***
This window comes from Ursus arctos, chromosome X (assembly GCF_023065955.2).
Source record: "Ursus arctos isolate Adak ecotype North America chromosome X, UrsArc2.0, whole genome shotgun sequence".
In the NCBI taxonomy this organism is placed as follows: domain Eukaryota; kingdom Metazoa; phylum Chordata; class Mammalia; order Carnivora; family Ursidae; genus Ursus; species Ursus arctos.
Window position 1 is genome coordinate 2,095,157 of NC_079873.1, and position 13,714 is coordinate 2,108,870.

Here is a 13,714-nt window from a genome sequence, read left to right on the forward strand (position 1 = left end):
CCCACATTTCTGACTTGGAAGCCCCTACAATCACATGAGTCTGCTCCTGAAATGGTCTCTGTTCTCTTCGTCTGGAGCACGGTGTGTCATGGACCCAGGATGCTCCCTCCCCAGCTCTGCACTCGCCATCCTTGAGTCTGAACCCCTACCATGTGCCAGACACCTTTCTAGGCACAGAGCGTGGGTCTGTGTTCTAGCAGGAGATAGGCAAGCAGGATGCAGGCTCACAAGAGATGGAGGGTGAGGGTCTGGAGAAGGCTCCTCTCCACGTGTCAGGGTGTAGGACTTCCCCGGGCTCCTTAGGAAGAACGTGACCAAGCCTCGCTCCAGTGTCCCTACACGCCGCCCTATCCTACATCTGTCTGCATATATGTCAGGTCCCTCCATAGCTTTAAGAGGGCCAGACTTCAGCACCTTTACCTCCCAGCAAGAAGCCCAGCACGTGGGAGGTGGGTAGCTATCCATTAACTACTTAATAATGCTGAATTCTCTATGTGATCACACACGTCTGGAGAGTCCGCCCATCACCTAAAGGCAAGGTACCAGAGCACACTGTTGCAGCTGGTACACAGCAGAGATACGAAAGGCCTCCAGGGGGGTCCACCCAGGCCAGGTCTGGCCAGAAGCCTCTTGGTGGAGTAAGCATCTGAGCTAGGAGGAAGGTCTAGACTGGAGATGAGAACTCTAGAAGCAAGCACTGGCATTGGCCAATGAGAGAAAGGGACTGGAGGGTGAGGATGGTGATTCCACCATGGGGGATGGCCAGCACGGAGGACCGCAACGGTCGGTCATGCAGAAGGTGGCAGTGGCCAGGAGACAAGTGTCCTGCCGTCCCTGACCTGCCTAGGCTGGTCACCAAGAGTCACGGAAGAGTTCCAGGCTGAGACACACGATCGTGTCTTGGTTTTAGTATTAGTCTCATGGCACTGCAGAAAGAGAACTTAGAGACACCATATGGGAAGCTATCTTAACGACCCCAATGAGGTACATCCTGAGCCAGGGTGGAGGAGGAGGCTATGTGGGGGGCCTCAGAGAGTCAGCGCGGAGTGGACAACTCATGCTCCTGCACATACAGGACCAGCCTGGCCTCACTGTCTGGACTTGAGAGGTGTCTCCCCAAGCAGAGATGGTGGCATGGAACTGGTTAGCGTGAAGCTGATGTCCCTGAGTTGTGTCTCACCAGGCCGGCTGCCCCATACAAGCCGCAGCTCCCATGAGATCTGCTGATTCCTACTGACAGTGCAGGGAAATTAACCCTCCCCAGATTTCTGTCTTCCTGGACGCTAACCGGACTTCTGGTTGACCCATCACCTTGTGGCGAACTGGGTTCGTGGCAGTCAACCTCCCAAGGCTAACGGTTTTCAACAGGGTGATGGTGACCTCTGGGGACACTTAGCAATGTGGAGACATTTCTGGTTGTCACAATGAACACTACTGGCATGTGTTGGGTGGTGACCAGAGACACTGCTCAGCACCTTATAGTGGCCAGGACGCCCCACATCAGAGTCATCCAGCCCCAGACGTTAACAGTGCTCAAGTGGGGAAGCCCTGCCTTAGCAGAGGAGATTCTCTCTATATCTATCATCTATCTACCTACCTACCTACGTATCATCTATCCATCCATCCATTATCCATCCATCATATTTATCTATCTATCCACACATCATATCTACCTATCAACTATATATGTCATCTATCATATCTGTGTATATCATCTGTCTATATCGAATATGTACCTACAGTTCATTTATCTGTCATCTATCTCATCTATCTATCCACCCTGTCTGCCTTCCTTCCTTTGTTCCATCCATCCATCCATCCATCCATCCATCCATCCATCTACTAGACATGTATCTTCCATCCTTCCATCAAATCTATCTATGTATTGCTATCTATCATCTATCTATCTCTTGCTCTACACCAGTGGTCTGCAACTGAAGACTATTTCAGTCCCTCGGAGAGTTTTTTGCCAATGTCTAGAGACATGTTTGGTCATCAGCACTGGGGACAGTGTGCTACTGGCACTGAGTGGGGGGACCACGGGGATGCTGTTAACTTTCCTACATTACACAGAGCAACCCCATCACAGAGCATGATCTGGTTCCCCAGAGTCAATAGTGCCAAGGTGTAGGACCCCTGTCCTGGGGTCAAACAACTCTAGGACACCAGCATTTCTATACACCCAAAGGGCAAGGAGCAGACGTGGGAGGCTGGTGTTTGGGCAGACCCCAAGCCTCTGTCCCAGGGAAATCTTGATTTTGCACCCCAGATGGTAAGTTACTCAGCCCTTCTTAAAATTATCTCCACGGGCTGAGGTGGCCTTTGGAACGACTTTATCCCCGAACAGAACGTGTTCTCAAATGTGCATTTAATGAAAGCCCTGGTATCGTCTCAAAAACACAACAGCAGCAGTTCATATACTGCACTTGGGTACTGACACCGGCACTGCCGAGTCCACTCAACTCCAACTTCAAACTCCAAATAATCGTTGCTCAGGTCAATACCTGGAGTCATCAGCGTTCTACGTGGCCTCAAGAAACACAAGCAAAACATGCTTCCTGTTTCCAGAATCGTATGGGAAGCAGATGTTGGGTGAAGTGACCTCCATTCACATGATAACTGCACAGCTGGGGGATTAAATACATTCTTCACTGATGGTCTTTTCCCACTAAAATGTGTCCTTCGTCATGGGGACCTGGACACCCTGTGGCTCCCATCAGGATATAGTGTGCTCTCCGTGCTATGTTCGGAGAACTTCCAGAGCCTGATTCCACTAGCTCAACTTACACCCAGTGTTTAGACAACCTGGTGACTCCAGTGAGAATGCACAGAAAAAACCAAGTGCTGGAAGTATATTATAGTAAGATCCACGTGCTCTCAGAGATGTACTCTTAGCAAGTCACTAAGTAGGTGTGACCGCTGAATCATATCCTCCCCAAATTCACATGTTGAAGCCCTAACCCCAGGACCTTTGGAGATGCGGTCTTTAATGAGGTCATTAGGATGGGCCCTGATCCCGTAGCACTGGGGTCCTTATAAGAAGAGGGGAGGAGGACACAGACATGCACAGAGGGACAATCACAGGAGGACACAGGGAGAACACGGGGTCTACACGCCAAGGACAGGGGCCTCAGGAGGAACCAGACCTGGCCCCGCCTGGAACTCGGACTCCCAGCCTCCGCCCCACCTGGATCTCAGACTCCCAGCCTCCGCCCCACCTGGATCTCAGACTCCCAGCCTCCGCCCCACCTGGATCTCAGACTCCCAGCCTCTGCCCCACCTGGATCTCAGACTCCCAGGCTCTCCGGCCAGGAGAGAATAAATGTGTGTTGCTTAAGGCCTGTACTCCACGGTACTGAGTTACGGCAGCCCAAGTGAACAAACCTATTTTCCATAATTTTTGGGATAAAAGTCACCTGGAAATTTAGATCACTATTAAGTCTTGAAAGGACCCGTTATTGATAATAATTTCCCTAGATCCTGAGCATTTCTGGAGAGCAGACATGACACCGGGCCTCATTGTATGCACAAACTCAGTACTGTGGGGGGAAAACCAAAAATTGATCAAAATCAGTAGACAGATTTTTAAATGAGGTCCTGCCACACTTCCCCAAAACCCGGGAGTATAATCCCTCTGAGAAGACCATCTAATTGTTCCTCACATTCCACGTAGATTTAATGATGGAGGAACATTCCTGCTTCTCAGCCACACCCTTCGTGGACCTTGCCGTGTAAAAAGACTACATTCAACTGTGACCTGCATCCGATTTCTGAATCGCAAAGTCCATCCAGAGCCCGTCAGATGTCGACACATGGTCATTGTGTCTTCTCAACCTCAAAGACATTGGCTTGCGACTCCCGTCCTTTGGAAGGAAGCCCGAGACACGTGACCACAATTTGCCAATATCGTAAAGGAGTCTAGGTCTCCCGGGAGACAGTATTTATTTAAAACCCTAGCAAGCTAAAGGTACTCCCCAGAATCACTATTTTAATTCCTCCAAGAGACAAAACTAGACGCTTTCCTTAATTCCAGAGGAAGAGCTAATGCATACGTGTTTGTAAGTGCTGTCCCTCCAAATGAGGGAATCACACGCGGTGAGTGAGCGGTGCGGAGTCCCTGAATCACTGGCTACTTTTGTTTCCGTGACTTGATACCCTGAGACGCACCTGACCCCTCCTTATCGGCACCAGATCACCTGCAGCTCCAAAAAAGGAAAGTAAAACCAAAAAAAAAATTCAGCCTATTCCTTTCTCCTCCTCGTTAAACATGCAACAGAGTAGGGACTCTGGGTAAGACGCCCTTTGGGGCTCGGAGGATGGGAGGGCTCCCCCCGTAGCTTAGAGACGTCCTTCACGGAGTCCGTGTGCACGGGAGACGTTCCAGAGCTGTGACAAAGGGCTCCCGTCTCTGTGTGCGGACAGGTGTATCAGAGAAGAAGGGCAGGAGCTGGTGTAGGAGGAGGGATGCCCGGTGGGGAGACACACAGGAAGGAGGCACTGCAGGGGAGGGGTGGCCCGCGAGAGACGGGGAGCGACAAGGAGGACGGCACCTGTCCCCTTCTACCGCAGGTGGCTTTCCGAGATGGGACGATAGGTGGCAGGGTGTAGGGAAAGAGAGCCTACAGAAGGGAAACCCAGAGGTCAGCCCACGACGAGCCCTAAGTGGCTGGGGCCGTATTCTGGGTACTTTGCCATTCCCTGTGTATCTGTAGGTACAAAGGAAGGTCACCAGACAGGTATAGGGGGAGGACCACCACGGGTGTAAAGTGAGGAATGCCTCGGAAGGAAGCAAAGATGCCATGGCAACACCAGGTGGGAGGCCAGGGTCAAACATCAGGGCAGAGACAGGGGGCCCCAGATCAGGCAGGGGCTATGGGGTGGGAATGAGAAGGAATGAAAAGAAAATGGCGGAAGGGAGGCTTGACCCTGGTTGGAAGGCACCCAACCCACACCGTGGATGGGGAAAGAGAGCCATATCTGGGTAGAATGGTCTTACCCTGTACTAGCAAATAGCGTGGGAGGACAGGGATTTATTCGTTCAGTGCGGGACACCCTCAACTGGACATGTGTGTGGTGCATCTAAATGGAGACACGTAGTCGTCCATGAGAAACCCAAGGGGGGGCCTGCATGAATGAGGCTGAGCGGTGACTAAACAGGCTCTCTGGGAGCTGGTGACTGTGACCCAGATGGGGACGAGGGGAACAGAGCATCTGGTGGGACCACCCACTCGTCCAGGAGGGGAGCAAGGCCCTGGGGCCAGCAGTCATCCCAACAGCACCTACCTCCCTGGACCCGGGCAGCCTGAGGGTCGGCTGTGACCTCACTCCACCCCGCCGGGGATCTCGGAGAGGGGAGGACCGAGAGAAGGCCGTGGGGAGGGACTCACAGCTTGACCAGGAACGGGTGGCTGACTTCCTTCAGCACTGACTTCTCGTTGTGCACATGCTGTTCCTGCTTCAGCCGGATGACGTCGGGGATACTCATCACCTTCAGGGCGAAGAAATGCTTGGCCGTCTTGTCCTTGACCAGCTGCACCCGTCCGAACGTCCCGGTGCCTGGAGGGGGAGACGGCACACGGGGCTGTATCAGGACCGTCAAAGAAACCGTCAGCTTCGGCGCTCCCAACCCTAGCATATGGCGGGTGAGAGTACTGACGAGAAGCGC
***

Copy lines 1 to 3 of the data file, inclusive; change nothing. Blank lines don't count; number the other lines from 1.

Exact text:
This window comes from Ursus arctos, chromosome X (assembly GCF_023065955.2).
Source record: "Ursus arctos isolate Adak ecotype North America chromosome X, UrsArc2.0, whole genome shotgun sequence".
In the NCBI taxonomy this organism is placed as follows: domain Eukaryota; kingdom Metazoa; phylum Chordata; class Mammalia; order Carnivora; family Ursidae; genus Ursus; species Ursus arctos.